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I am currently working on a programming assignment. The assignment is to implement a client,network emulator, and server. The client passes packets to a network emulator, and the network emulator passes to the server. Vice-versa applies as well. The prerequisite for the assignment is that I may only use raw sockets. So I will create my own IP and UDP headers. I have tested my packets with wireshark. They are all correct and in the proper format(it reads them properly).

Another requirement is that the emulator, client and server all have specific ports they must be bound to. Now, I do not understand how to bind a raw socket to a specific port. All my raw sockets receive all traffic on the host address they are bound to. According to man pages, and everywhere else on the internet, including "Unix Network Programming" by Richard Stevens, this is how they are supposed to work. My teacher has not responded to any of my emails and I probably will not be able to ask him until Tuesday.I see two options in front of me. First I can use libpcap to filter from a specific device and then output to my raw socket. I feel this is way out of scope for our assignment though. Or I can filter them after I receive them from the socket. This apparently has a lot of overhead because all the packets are being copied/moved through the kernel. At least, that is my understanding(please feel free to correct me if i'm wrong).

So my question is: Is their an option or something I can set for this? Where the raw socket will bind to a port? Have I missed something obvious?

Thank you for your time.


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up vote 2 down vote accepted

The man page for raw(7) says:

A raw socket can be bound to a specific local address using the bind(2) call. If it isn't bound all packets with the specified IP protocol are received. In addition a RAW socket can be bound to a specific network device using SO_BINDTODEVICE; see socket(7).

Edit: You cannot bind a raw socket to a specific port because "port" is a concept in TCP and UDP, not IP. Look at the header diagrams for those three protocols and it should become obvious: you are working at a lower level, where the concept of port is not known.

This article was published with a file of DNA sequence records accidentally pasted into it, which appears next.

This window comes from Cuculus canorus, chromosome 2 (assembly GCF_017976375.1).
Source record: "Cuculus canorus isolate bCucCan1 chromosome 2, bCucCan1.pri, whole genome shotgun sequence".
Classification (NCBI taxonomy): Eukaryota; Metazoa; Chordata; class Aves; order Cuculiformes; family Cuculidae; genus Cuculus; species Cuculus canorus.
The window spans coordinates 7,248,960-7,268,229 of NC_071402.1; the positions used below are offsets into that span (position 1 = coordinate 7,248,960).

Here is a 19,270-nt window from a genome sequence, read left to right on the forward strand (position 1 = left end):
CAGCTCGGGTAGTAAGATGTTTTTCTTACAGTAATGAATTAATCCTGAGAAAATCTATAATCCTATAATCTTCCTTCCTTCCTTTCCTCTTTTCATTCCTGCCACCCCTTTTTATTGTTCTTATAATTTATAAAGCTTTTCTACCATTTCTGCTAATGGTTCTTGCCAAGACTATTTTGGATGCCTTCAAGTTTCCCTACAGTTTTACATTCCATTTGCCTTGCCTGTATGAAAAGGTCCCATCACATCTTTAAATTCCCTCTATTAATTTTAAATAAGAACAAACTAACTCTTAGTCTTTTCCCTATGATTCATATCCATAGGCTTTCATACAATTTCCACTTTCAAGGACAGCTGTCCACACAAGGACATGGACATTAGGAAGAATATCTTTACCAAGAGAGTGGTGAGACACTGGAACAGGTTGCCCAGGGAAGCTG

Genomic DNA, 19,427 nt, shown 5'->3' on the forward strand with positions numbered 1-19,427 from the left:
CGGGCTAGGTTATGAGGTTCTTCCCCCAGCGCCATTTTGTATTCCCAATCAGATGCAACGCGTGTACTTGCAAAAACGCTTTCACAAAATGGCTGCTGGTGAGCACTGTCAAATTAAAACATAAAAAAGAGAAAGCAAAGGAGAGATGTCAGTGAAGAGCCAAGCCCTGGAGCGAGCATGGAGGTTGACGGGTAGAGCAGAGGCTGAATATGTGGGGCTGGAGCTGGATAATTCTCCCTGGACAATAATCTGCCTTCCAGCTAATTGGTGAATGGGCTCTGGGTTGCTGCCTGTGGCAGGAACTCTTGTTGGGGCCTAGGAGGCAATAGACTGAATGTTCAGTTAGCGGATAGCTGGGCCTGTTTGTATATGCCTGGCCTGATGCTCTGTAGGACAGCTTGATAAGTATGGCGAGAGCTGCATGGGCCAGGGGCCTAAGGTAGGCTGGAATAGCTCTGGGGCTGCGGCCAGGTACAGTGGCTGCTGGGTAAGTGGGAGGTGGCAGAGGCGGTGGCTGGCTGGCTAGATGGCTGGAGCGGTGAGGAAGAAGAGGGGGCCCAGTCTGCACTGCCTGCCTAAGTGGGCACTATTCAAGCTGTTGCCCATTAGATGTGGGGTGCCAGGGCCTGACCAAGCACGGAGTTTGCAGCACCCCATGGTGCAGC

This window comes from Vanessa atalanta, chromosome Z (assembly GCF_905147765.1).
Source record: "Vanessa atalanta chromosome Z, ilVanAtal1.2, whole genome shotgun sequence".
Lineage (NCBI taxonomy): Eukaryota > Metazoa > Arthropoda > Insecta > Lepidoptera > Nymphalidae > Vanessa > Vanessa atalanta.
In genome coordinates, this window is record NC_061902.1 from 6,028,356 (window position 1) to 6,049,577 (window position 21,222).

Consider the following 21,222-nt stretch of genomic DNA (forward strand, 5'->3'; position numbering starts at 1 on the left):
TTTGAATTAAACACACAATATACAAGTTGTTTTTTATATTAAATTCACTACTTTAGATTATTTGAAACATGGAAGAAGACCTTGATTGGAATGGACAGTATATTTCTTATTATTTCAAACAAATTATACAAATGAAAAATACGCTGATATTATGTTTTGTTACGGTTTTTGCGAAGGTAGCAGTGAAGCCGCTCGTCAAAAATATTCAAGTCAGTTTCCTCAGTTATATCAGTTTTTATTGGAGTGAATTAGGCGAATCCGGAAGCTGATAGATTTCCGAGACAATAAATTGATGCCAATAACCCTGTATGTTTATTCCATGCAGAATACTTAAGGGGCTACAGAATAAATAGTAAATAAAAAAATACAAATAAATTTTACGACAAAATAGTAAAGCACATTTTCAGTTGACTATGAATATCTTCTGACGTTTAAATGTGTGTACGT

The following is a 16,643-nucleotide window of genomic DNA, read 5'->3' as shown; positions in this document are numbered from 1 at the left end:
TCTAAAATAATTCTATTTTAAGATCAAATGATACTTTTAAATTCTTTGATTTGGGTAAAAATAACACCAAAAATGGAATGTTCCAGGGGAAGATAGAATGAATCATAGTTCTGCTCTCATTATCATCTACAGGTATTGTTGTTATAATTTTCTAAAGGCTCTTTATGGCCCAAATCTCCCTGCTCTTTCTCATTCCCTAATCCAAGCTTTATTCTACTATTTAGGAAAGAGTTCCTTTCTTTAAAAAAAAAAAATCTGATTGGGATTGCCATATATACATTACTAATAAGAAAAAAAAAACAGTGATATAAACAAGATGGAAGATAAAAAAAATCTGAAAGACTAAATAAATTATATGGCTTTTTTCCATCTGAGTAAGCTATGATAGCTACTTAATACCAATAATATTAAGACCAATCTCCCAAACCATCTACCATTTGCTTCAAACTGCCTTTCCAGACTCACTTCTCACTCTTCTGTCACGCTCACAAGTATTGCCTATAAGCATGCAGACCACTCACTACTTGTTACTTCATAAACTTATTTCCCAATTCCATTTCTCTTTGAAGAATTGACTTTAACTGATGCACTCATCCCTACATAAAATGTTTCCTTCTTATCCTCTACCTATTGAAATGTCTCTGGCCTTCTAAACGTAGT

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So, to make sure I am interpreting this correctly, I am unable to bind to a specific port? If that is the case, how would you implement the "filter"? Libpcap to a specific device and filter the ports or since this is only for an assignment just filter them out after the socket receives them? Or do you perhaps have a better way to implement in mind? Thank you for your response and time by the way. – user614885 Feb 14 '11 at 2:48
See the edit in my answer. I think you are on the right track. – John Zwinck Feb 14 '11 at 2:58
A "port" is a construct of the transport protocol. From the network level (IP), packets are addressed to addresses. It is the job of the higher level, transport protocols to implement the "port" semantics. I'd imagine you have to decode the received packets yourself, to determine which "port" it is addressed to and filter accordingly. – Santa Feb 14 '11 at 2:59
and Santa, thank you for the help. I'm going to go ahead and do it in the program with a comparison of the port field. I had another question as well. I'm new to the board and I was wondering do I mark this question answered or something? – user614885 Feb 14 '11 at 18:43

I would think you're expected to filter the packets in your software. It sounds like the exercise is to learn what the different components of the IP stack do by recreating a simplified piece of it in user space. Normally in the kernel, the IP code would process all packets, verify the IP headers, reassemble fragments, and check the protocol field. If the protocol field is 17 (udp), then it passes it to the UDP code (every UDP packet). It's up to the UDP code to then validate the UDP header and determine if any applications are interested in them based on the destination port.

I imagine your project is expected to more or less mimic this process. Obviously none of it will be as efficient as doing it in the kernel, but since the assignment is to write (part of) an IP stack in user-space, I'd guess efficiency isn't the point of the exercise.

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